The Caliphate Wall, built with small stones, is one of the oldest architectures of the city. It can be dated to the Caliphate period around the 10th century. Given its width and resistance, it can be considered that more than part of a residential building, it was part of a small defensive wall that was built around the central well. It was crucial to protect the water, especially in enclosures designed to withstand sieges.

Few buildings from the Caliphate period, including those from the Second Taifa period, survived the arrival of the Almohads (mid-12th century). These people demolished all previous constructions and used materials to create their own buildings. The remains of the pre-Almohad constructions were covered by an extract of clean yellowish river sand, perhaps to purify the space.

The Octagonal Tower, formerly known as the “Tower of Gold”, is the highest point of the Alcazar of Jerez de la Frontera, at the southern end. From this tower a great extension of the territory is controlled, establishing also aerial communication with the main towers of the wall of the city, located in the angles of this one. Hence its defensive potential.

All the towers of the city wall and those found in the Alcazar were usually rectangular, except for this tower and another one that is located in one of the corners of the walled enclosure. The tower is built with the tapial technique, as is a large part of the wall. To build a wall, two parallel planks joined by two metal needles were placed inside which the material was poured and tamped, consisting of a mixture of clay, lime and sand mortar, pebbles, bones and ceramic debris until it was well compacted. Once the material had set, the slabs were removed and the next section of the wall was repeated.

And we arrive at the Palace of Villavicencio, a beautiful baroque palace that was built on the remains of an Almohad palace, hence the asymmetry of the building. Most of the current construction dates from the second half of the 17th century. It is in this period when the Villavicencio family took over the position of “alcazar warden” in perpetuity, carrying out a general campaign of improvements throughout the fortress, thus building a palace worthy of one of the most powerful families and noble lineage of the city of Jerez de la Frontera.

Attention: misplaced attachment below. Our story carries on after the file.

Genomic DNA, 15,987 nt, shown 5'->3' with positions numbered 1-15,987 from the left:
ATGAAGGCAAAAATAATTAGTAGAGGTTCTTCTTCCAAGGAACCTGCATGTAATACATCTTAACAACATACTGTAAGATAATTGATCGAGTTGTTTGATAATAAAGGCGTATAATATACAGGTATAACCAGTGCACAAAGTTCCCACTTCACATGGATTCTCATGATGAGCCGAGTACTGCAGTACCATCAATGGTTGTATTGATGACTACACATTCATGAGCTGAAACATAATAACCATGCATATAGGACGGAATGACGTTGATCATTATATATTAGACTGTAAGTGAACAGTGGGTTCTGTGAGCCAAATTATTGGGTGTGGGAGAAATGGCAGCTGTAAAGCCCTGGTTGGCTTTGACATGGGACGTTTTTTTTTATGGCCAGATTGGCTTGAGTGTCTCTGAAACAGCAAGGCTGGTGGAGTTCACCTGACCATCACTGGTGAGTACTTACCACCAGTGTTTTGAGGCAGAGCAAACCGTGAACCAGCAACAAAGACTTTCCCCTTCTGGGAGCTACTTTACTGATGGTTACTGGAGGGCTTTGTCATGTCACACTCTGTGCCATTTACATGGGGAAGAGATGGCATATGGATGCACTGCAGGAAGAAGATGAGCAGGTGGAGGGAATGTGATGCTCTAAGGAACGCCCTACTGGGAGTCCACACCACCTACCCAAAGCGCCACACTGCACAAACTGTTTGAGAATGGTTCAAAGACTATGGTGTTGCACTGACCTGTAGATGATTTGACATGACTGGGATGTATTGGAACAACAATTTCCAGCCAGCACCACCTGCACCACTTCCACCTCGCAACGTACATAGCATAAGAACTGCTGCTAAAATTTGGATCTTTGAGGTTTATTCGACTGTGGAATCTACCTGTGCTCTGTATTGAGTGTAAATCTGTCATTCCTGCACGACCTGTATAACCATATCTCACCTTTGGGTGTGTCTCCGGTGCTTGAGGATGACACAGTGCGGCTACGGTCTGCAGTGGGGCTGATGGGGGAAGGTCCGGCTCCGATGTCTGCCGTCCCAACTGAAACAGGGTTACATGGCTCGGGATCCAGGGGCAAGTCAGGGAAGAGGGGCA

The gardens with their fountains and ponds impart a great beauty and romanticism to the enclosure. Clearly the Arab influence is present in the importance of the element of water to keep these landscaped areas hydrated. In addition, in very hot weather, its ponds, fountains and water channels conveniently cool the environment.

The garden areas of the Alcazar of Jerez de la Frontera have olive trees, cypresses and various flowers and ponds with fish.

The first structure of the northeast wing of the Villavicencio Palace, with three floors, a gabled roof and tiles, dates back to the 17th century. In addition, the remodeling of the tower and the great cushioned doorway that connects the Patio de Armas with the exterior. In the second quarter of the 18th century, the two-story south building with a roof was built in the American Colonial Baroque style.

On the first floor were the work areas and some salons. On the second floor, which corresponds to the noble area of the palace, there are spacious and well-lit rooms that offer beautiful views of the Patio de Armas and the Patio de San Fernando.

The third floor exhibits the old 19th century municipal pharmacy, with the original wooden furniture beautifully carved, as well as the albarelos and the typical pharmacy of the time. An albarelo is a cylindrical ceramic container, used by apothecaries to store drugs and solid or viscous preparations, but almost never liquids.

In the tower of the palace is located the Camera Obscura, which allows to observe the city in real time, with real and moving images.

We can not end this story without mentioning its oil mill of the eighteenth century. It is surprising how well preserved it is and gives us an idea of the machinery that was used at that time.



  • https://es.wikipedia.org/wiki/Alc%C3%A1zar_de_Jerez_de_la_Frontera
  • https://www.inspain.org/es/cadiz/jerez-de-la-frontera/conjunto-monumental-alcazar-jerez-camara-oscura/https://www.amigosdeloscastillos.es/portfolio/alcazar-de-jerez-de-la-frontera/